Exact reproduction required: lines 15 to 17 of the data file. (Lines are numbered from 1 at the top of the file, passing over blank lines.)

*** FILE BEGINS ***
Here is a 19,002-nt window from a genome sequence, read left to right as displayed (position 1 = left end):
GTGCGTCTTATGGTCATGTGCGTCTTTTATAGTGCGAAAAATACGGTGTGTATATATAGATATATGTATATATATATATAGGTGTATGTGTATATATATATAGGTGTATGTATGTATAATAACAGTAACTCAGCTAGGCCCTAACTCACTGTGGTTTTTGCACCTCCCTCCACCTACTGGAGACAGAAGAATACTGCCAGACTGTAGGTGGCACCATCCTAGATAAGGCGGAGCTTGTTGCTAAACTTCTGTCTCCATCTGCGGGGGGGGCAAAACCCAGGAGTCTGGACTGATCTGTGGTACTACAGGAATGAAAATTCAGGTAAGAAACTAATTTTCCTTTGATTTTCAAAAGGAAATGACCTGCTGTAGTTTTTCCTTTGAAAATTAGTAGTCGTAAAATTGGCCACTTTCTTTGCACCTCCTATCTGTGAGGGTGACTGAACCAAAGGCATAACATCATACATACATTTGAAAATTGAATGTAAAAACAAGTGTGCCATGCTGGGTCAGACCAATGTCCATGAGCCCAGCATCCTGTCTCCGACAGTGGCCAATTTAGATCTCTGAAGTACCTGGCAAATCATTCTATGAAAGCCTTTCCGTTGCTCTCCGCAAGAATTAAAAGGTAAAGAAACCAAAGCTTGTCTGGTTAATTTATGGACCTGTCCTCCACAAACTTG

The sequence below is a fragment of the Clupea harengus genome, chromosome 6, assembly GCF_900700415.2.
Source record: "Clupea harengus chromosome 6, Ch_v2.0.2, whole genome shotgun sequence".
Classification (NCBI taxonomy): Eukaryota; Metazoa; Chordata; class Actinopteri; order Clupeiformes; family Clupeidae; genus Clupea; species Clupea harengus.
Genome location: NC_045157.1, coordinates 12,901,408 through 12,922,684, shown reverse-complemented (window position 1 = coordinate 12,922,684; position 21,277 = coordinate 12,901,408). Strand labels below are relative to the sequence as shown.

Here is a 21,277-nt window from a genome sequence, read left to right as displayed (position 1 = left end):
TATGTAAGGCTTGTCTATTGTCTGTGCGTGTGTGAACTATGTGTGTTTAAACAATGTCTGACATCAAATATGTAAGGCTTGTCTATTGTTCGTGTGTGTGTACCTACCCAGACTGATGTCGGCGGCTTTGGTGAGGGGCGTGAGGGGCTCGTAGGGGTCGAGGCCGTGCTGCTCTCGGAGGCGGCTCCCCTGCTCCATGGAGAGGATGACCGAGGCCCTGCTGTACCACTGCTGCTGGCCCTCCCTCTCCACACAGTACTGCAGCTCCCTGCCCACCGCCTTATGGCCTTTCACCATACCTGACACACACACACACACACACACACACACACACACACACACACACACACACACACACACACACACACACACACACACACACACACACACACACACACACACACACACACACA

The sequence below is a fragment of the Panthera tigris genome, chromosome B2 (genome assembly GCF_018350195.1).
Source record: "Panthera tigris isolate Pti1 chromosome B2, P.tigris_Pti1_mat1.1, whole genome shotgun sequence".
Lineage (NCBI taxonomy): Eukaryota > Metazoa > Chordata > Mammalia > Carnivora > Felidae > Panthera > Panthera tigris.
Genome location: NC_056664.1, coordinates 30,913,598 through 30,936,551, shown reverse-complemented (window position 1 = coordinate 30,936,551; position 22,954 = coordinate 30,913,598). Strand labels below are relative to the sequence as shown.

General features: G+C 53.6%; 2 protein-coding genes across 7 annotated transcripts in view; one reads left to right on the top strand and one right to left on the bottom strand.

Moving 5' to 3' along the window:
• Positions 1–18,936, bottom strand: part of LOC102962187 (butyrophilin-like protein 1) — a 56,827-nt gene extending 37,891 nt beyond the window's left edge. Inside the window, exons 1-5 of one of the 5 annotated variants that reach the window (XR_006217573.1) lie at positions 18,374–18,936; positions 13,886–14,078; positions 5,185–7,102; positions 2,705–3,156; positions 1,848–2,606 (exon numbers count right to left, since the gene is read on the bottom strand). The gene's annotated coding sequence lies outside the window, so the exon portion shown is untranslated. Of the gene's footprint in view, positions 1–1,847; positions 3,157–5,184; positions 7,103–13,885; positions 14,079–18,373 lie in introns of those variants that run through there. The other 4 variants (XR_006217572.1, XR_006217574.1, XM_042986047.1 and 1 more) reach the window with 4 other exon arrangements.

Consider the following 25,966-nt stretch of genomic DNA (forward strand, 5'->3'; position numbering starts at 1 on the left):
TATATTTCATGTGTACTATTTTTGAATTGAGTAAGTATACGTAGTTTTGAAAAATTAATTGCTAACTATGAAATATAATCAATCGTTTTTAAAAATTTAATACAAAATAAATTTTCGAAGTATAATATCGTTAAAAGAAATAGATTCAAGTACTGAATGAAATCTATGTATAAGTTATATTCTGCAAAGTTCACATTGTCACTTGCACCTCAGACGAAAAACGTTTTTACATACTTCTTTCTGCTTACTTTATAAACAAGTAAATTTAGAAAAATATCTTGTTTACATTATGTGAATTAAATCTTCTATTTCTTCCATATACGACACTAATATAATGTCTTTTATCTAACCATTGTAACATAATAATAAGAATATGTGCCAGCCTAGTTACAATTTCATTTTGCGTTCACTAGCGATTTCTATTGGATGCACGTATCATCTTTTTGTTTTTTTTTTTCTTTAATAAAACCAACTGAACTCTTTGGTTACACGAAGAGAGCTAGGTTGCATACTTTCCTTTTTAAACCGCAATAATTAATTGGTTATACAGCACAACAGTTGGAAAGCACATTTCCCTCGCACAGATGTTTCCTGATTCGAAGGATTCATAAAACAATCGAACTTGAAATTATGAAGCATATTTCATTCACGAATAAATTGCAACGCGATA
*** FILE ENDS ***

• Positions 1–18,936, bottom strand: part of LOC102962187 (butyrophilin-like protein 1) — a 56,827-nt gene extending 37,891 nt beyond the window's left edge. Inside the window, exons 1-5 of one of the 5 annotated variants that reach the window (XR_006217573.1) lie at positions 18,374–18,936; positions 13,886–14,078; positions 5,185–7,102; positions 2,705–3,156; positions 1,848–2,606 (exon numbers count right to left, since the gene is read on the bottom strand). The gene's annotated coding sequence lies outside the window, so the exon portion shown is untranslated. Of the gene's footprint in view, positions 1–1,847; positions 3,157–5,184; positions 7,103–13,885; positions 14,079–18,373 lie in introns of those variants that run through there. The other 4 variants (XR_006217572.1, XR_006217574.1, XM_042986047.1 and 1 more) reach the window with 4 other exon arrangements.

Consider the following 25,966-nt stretch of genomic DNA (forward strand, 5'->3'; position numbering starts at 1 on the left):
TATATTTCATGTGTACTATTTTTGAATTGAGTAAGTATACGTAGTTTTGAAAAATTAATTGCTAACTATGAAATATAATCAATCGTTTTTAAAAATTTAATACAAAATAAATTTTCGAAGTATAATATCGTTAAAAGAAATAGATTCAAGTACTGAATGAAATCTATGTATAAGTTATATTCTGCAAAGTTCACATTGTCACTTGCACCTCAGACGAAAAACGTTTTTACATACTTCTTTCTGCTTACTTTATAAACAAGTAAATTTAGAAAAATATCTTGTTTACATTATGTGAATTAAATCTTCTATTTCTTCCATATACGACACTAATATAATGTCTTTTATCTAACCATTGTAACATAATAATAAGAATATGTGCCAGCCTAGTTACAATTTCATTTTGCGTTCACTAGCGATTTCTATTGGATGCACGTATCATCTTTTTGTTTTTTTTTTTCTTTAATAAAACCAACTGAACTCTTTGGTTACACGAAGAGAGCTAGGTTGCATACTTTCCTTTTTAAACCGCAATAATTAATTGGTTATACAGCACAACAGTTGGAAAGCACATTTCCCTCGCACAGATGTTTCCTGATTCGAAGGATTCATAAAACAATCGAACTTGAAATTATGAAGCATATTTCATTCACGAATAAATTGCAACGCGATA